What are the key challenges faced while upgrading backhaul networks? How can these be resolved?
Microcell performance can be improved by boosting baseband processing power, adding small cells and deploying dedicated indoor solutions based on the 3GPP standard. This approach can include the use of microcells, picocells or low-power remote radio units along with Wi-Fi. However, the deployment of small cells as part of a heterogeneous network solution will involve the installation of thousands of new sites. Managing the deployment of such a large number of radio and backhaul sites will be a key challenge to deliver on budget.
The cost of installing and maintaining the chosen backhaul solution needs to match the anticipated volume of data traffic and revenues without compromising on the desired quality of service. A major challenge here pertains to forecast accuracy and the effort required in capacity optimisation to maximise the return on investment in existing network nodes. This becomes particularly relevant in areas where the network is serving a small subscriber base. It is important to enable dynamic flexibility in backhaul networks and ensure reuse of existing resources to support short time to market at the right cost. A self-organising network would be a major enabler in driving automation and flexibility in planning, installation, maintenance and optimisation.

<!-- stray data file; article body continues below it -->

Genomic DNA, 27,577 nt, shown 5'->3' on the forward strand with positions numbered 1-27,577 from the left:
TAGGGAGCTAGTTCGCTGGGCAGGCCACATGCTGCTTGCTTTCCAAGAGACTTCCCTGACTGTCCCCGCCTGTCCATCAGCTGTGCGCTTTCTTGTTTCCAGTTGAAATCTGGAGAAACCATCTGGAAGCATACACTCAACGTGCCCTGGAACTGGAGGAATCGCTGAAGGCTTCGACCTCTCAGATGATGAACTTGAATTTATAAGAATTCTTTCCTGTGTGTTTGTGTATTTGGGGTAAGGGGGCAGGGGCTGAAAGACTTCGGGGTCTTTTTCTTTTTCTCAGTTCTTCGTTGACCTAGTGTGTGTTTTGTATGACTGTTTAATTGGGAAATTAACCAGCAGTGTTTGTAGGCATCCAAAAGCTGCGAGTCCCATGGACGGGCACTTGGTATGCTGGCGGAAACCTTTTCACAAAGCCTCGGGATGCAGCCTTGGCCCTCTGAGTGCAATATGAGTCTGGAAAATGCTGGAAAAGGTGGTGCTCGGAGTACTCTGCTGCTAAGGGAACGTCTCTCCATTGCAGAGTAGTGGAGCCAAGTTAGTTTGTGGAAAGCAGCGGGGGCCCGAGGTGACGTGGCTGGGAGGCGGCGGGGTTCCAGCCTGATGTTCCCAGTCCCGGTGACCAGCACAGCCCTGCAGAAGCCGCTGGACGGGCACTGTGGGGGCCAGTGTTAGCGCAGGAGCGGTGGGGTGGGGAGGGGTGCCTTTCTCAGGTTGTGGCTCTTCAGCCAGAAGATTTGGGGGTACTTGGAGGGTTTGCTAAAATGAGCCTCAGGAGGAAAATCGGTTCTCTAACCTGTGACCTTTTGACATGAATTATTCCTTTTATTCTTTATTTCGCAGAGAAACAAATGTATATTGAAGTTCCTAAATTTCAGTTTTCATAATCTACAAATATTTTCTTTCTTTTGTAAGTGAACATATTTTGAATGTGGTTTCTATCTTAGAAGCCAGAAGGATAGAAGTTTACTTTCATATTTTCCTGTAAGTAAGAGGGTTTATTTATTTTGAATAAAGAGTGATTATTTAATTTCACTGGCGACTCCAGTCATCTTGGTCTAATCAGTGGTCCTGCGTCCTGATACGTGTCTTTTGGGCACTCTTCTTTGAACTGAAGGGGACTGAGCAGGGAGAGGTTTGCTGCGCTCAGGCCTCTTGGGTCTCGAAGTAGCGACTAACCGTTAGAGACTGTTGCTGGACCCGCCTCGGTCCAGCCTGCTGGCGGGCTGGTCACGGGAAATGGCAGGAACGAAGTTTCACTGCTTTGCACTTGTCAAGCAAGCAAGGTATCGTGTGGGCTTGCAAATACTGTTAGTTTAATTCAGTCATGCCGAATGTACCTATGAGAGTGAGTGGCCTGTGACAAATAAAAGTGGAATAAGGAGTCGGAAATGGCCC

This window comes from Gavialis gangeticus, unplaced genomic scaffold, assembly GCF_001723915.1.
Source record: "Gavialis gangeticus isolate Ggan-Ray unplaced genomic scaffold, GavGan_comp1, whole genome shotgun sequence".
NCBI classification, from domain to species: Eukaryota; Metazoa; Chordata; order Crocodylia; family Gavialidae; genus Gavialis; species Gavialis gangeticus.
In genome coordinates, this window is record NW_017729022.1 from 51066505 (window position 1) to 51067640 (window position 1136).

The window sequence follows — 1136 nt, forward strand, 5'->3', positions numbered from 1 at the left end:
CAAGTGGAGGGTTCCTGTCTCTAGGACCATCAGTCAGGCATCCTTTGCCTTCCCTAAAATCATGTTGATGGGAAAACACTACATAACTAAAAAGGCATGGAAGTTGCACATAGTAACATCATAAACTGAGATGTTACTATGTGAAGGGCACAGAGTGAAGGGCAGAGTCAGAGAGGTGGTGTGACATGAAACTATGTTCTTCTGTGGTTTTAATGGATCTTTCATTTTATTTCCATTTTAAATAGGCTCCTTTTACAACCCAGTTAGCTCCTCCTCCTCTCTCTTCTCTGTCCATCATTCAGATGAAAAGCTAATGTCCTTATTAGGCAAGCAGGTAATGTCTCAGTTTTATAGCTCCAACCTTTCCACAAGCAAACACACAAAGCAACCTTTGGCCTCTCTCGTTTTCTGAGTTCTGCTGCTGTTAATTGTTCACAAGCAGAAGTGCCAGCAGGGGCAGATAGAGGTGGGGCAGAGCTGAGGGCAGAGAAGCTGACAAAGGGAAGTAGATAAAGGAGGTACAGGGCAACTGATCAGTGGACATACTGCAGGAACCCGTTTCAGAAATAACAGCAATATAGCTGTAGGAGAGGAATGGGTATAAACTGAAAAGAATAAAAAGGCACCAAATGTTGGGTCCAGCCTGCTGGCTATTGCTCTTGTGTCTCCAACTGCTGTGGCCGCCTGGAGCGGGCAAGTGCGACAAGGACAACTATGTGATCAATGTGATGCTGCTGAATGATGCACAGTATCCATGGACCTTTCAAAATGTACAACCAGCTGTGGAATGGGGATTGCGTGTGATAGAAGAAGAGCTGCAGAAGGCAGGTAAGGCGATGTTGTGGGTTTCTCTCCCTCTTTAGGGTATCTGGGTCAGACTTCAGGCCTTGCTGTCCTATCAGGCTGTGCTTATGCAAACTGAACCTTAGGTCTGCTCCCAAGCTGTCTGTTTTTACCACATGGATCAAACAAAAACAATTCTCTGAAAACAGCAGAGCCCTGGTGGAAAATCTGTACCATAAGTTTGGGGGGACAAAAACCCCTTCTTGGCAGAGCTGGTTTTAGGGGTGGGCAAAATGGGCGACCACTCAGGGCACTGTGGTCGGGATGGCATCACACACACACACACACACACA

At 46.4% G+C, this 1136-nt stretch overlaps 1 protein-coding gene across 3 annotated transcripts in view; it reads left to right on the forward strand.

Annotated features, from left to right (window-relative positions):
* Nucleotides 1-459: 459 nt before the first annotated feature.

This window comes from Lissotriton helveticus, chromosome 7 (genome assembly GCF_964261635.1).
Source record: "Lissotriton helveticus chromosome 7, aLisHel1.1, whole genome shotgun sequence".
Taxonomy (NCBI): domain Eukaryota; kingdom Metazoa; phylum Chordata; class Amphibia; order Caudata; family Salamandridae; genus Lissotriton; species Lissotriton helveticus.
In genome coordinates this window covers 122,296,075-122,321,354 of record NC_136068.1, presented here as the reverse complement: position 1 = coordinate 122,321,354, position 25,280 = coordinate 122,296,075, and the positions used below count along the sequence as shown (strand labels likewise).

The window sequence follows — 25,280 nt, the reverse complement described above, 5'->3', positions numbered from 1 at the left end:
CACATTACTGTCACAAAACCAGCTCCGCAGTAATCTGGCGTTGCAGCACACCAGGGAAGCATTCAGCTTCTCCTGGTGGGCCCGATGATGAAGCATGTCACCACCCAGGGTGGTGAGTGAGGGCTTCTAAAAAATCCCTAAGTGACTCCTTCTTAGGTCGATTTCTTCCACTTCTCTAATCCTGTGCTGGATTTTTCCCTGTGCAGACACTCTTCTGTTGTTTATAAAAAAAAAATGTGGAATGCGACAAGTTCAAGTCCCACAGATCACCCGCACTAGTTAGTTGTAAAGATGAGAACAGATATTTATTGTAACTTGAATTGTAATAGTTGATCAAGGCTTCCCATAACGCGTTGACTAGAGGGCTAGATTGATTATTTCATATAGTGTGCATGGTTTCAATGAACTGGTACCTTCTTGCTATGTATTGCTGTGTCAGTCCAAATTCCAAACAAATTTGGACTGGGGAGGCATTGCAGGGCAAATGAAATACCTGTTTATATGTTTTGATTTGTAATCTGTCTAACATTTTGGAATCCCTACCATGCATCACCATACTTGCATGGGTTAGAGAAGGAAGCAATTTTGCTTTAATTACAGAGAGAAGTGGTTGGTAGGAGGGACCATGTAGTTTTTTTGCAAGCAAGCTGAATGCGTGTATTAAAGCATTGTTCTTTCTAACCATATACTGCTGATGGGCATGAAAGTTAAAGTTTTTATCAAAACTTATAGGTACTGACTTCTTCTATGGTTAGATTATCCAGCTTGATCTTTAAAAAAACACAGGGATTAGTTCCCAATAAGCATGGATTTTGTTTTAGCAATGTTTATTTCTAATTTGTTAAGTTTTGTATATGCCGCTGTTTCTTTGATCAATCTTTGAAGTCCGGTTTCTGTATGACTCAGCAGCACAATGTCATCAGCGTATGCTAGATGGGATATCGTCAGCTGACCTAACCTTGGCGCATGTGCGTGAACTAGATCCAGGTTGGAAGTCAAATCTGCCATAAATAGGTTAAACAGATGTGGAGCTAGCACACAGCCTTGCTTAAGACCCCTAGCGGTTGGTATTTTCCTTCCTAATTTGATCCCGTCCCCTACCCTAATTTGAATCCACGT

The challenges in the backhaul space mainly revolve around regulation, be it the licensing for E-band/V-band microwave spectrum or the high RoW charges that are subject to the regulations of various municipal bodies and PSUs. While the government has attempted to address this issue, a lot more simplification and optimisation are required in this space. The other challenges in backhaul augmentation are linked to practical considerations around infrastructure availability and permissions for trenching for fibre.
Going forward, what new trends, solutions and growth drivers are likely to emerge in the Indian backhaul market?